The combination of the shortage of gasoline and the government confiscation of German Deutsche mark deposits created a bizaar episode. A man after repeated attempts to get the government to let him withdraw his Deutsche mark deposits as Deutsche marks announced the was going to commit suicide in front of a government building by dousing himself with gasoline and igniting it. On the appointed day he showed up with a canister of gasoline. The media was there to film his protest. The police were also there and arrested the man. Afterwards the television station got numerous phone calls asking what had happened to the canister of gasoline.

Most car owners gave up driving and tried to rely upon public transportation. But the Belgrade transit authority (GSP) did not have the funds necessary for keeping its fleet of 1200 buses operating. Instead it ran fewer than 500 buses. These buses were overcrowded and the ticket collectors could not get aboard to collect fares. Thus GSP could not collect fares even though it was desperately short of funds.

Delivery trucks, ambulances, fire trucks and garbage trucks were also short of fuel. The government announced that gasoline would not be sold to farmers for fall harvests and planting.

Despite the government desperate printing of money it still
did not have the funds to keep the infrastructure in operation. Pot holes developed in the streets, elevators stopped functioning, and construction projects were closed down. The unemployment rate exceeded 30 percent.

The government tried to counter the inflation by imposing price controls. But
when inflation continued the government price controls made the price producers were getting ridiculous low they stopped producing. In October of 1993 the bakers stopped making bread and Belgrade was without bread for a week. The slaughter houses refused to sell meat to the state stores and this meant meat became unvailable for many sectors of the population. Other stores closed down for inventory rather than sell their goods at the government mandated prices. When farmers refused to sell to the government at the artificially low prices the government dictated, government irrationally used hard currency to buy food from foreign sources rather than remove the price controls. The Ministry of Agriculture also risked creating a famine by selling farmers only 30 percent of the fuel they needed for planting and harvesting.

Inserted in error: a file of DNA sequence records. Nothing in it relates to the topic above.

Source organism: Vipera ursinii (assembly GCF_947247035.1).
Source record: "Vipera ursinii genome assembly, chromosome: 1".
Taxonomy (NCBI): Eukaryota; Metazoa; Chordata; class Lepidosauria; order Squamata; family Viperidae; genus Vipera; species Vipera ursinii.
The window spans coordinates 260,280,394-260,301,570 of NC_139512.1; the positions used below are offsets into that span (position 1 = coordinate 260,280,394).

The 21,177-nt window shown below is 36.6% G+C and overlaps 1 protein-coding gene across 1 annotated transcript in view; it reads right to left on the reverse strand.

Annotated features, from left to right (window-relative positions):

Later the government tried to curb inflation by requiring stores to file paper work every time they raised a price. This meant that many of the stores employees had to devote their time to filling out these government forms.
Instead of curbing inflation this policy actually increased inflation because the stores tended increase prices by a bigger jump so that they would not have file forms for another price increase so soon.

In October of 1993 the created a new currency unit. One new dinar was worth one million of the old dinars. In effect, the government simply removed six zeroes from the paper money. This of course did not stop the inflation and between October 1, 1993 and January 24, 1995 prices increased by 5 quadrillion percent. This number is a 5 with 15 zeroes after it.

In November of 1993 the government postponed turning on the heat in the state apartment buildings in which most of the population lived. The residents reacted to this withholding of heat by using electrical space heaters which were inefficient and overloaded the electrical system. The government power company then had to order blackouts to conserve electricity.

The social structure began to collapse. Thieves robbed hospitals and clinics of scarce pharmaceuticals and then sold them in front of the same places they robbed. The railway workers went on strike and closed down Yugoslavia's rail system.

In a large psychiatric hospital 87 patients died in November of 1994.
The hospital had no heat, there was no food or medicine and the patients were wandering around naked.

The government set the level of pensions.
The pensions were to be paid at the post office but the government did not give the post offices enough funds to pay these pensions. The pensioners lined up in long lines outside the post office. When the post office ran out of state funds to pay the pensions the employees would pay the next pensioner in line whatever money they received when someone came in to mail a letter or package. With inflation being what it was the value of the pension would decrease drastically if the pensioners went home and came back the next day. So they waited in line knowing that the value of their pension payment was decreasing with each minute they had to wait in line.

Many Yugoslavian businesses refused to take the Yugoslavian currency at all and the German Deutsche Mark effectively became the currency of Yugoslavia. But government organizations, government employees and pensioners still got paid in Yugoslavian dinars so there was still an active exchange in dinars. On November 12, 1993 the exchange rate was 1 DM = 1 million new dinars. By November 23 the exchange rate was 1 DM = 6.5 million new dinars and at the end of November it was 1 DM = 37 million new dinars. At the beginning of December the bus workers went on strike because their pay for two weeks was equivalent to only 4 DM when it cost a family of four 230 DM per month to live. By December 11th the exchange rate was 1 DM = 800 million and on December 15th it was 1 DM = 3.7 billion new dinars. The average daily rate of inflation was nearly 100 percent. When farmers selling in the free markets refused to sell food for Yugoslavian dinars the government closed down the free markets. On December 29 the exchange rate was 1 DM = 950 billion new dinars.